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IN SEASON / RUSS PARSONS

It's the Year of the Tomato

June 25, 1997|RUSS PARSONS

The California tomato crop did not wait for the first day of summer to get rolling this year. In fact, the harvest has been booming along at a torrid pace for the last couple of weeks.

Already, California growers have harvested 8,750 tons more tomatoes than they had at this time last year. And, says Ed Beckman, director of the California Tomato Commission, quality has been outstanding as well.

As a result, tomatoes are selling at retail for 30 cents to 50 cents a pound less than at this time last year.

"The weather this spring has been ideal," Beckman says. "[Ninety percent] of the tomatoes picked this year have been the best quality grade, USDA No. 1. Last year we were lucky to get 70%. And this year more than half of the tomatoes have been extra-large size."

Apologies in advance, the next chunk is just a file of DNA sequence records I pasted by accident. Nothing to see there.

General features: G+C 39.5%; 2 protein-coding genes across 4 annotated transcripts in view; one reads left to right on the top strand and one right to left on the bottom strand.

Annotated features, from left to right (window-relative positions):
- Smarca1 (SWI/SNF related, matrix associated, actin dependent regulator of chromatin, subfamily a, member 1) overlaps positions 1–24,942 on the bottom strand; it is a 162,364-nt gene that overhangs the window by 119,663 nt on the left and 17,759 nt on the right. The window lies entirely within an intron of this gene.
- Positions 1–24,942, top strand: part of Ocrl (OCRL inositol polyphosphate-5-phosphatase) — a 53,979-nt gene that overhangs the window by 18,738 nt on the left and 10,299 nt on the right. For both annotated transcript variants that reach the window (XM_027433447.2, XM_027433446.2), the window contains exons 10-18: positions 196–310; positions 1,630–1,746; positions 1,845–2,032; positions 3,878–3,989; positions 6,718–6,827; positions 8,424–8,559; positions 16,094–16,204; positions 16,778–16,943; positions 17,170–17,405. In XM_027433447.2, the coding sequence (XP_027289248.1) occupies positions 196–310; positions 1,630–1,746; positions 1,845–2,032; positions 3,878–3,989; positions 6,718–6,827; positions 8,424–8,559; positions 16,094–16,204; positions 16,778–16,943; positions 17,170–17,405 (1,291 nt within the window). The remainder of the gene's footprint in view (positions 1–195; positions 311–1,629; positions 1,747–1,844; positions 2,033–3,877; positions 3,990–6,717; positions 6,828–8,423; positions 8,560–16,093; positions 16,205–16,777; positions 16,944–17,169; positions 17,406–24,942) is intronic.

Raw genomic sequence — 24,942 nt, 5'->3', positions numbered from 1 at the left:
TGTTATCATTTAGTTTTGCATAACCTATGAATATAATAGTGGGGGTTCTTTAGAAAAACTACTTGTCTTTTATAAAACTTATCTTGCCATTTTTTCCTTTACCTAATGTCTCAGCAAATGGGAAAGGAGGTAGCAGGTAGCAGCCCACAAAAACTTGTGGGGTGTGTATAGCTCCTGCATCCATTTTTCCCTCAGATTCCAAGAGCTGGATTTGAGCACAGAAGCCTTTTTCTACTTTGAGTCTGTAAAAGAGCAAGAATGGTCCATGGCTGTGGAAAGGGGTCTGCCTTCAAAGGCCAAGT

Most growers would rather forget the last two harvests. In 1995, after devastating spring floods and rainstorms, tomato prices skyrocketed as farmers pulled out damaged plants and replaced them with new stock. Then, in early July when all those plants began to bear fruit, prices plummeted. From one week to the next, wholesale prices for tomatoes fell by almost half. Two weeks later, they halved again.

Last year, prices started low and stayed that way. Beckman says prices to growers stayed at or below the cost of production for almost the entire season. This year, despite lower retail prices, growers have made money.

"Despite the fact that there are so many tomatoes in the system, the prices our growers have been getting have been much higher than last year," he says. "Everyone is sort of in comfort mode. The next couple of weeks, when we start to move out of the first fields, then we'll see what happens."

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